Written by Dr. Eamonn Butler | Tuesday 21 January 2014

A new pub has opened in Beaconsfield, Buckinghamshire. That's news in itself, given that around 1200 pubs closed down last year, thanks (or no thanks) to the weight of retail and employment regulation that makes pubs so darn expensive to run.

But the Hope & Champion is of doubt interest, because it is in the Extra Motorway Service Area at Junction 2 of the M40. So the people who go there are almost certain to get there by car. So naturally there have been plenty of critics complaining that this initiative sends out all the wrong signals about drinking and driving.

Well, pubs in the UK are licensed, precisely because we know the potential problems that can go with alcohol consumption. But the fact is that the local police did not object to the licence, nor did the local authority. And the local paper is giving the new pub splash coverage. So local people don't think there's a problem here.

The real problem is the message that the critics send out, yet again – that the political class in Britain thinks the adult population of their country are completely incapable of making their own choices, and that their lives have to be micro-managed for them. This pub, like most others these days, is basically a restaurant that also serves alcohol. It opens at four in the morning and starts selling alcohol at nine - though apart from one stalwart getting stuck into a pint for the cameras, most people there this morning were getting stuck into nothing more life-threatening than a Full English Breakfast. And if a group of people want to stop off the M40 for lunch or dinner, why should the passengers be denied the pleasure of a small sherry just so that drivers are 'kept away from temptation'?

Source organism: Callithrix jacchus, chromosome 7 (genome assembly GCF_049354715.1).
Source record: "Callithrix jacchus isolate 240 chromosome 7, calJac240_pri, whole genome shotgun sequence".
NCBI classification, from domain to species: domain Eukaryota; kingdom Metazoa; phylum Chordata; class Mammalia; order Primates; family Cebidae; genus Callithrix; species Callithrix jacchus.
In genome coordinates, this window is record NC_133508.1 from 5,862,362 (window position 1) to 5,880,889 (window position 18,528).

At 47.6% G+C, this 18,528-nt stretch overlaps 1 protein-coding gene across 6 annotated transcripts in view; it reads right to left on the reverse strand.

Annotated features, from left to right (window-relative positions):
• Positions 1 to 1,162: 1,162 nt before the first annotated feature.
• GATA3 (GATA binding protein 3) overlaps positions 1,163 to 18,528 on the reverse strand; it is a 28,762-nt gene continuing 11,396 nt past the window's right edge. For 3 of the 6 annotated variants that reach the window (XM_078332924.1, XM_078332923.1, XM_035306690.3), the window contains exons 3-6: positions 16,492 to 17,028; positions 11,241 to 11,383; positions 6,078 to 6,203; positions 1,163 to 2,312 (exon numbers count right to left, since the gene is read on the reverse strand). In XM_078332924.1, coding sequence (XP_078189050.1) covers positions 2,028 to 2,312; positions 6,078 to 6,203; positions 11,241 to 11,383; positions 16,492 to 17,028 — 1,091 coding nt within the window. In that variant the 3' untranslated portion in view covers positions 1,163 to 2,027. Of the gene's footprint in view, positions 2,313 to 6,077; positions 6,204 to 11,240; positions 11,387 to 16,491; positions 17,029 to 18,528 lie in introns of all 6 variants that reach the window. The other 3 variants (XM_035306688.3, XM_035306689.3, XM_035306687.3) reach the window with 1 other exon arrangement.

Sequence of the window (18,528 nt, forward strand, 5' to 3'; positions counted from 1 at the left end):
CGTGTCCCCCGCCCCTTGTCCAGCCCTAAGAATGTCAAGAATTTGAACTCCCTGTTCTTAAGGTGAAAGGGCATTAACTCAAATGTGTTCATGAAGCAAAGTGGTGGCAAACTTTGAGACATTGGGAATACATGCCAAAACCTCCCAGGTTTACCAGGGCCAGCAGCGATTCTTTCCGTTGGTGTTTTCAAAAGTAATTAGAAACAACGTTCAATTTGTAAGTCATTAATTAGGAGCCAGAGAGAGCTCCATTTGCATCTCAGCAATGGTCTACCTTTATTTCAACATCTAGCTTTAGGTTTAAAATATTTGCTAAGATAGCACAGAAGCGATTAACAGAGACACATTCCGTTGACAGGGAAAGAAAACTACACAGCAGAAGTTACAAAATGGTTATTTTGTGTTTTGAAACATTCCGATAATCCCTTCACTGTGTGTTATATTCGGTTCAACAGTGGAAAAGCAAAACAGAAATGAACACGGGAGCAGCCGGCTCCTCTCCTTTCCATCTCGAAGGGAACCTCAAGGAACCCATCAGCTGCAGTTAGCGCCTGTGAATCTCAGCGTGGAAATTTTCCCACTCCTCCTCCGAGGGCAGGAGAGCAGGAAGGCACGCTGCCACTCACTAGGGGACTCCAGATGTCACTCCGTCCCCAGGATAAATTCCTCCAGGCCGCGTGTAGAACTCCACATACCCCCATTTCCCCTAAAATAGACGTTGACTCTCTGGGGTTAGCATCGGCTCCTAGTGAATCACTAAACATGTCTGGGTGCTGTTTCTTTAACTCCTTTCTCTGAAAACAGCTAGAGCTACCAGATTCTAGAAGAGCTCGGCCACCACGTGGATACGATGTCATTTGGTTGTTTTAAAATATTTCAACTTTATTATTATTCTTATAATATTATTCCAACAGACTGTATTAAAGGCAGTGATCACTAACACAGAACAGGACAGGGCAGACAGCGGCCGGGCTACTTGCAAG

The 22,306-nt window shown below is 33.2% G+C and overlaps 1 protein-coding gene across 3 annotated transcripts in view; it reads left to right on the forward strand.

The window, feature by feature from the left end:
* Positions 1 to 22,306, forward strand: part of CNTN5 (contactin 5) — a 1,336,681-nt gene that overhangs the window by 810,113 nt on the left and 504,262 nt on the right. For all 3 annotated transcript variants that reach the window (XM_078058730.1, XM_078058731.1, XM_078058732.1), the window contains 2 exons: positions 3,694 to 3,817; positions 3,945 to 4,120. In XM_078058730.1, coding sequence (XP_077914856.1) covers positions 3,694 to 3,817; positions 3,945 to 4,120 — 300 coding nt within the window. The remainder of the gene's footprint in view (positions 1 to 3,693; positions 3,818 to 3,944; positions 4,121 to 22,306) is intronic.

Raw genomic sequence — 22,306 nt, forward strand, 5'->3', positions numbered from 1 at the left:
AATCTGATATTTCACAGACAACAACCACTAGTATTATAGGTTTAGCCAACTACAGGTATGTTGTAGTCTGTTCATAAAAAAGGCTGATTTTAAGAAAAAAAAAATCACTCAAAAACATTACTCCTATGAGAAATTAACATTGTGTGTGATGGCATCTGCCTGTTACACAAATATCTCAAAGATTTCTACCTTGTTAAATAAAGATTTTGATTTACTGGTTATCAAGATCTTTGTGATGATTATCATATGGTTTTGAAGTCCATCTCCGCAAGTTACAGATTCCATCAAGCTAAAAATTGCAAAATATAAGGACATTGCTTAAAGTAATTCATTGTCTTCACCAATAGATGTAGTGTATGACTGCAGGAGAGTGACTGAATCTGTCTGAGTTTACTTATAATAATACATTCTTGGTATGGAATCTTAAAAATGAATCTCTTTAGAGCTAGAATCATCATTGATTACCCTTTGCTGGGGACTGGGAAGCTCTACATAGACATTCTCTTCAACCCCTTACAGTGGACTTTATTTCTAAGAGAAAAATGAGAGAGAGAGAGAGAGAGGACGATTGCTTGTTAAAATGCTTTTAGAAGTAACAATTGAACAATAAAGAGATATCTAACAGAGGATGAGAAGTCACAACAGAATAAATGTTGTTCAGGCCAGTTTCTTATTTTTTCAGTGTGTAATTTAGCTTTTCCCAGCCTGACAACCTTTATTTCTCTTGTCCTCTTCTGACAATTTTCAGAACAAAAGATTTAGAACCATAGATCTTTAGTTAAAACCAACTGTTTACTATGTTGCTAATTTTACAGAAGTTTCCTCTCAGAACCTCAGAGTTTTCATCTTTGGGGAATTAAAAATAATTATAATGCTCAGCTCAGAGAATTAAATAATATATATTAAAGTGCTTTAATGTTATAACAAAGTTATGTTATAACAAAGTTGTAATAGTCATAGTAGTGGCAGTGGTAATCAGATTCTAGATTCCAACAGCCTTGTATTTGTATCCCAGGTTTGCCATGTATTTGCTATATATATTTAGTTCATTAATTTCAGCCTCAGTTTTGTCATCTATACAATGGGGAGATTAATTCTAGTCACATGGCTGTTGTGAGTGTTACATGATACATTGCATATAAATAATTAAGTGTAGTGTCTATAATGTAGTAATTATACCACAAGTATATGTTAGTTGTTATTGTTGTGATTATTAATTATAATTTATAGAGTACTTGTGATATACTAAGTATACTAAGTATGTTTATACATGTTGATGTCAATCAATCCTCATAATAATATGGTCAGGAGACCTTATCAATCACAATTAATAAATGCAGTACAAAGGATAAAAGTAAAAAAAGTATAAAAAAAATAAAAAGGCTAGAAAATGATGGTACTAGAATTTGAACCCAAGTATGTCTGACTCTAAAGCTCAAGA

Weatherspoons, the pub owners, are a responsible chain. Their menus carry Drink Aware slogans and information. Their staff do not serve people who have already had enough. People know that there are legal limits on drinking and driving - and they know that even drinking below the legal limit can slow down your reactions. So most drivers who visit the pub, alone or with a group, would probably not have alcohol anyway, and their passengers would probably not want them to.

So as the police and local authority figure, there's no problem. The only problem is all those people who deem it their business to treat us like children.

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Hannan, Law and Innovation

Written by Dr. Eamonn Butler | Monday 20 January 2014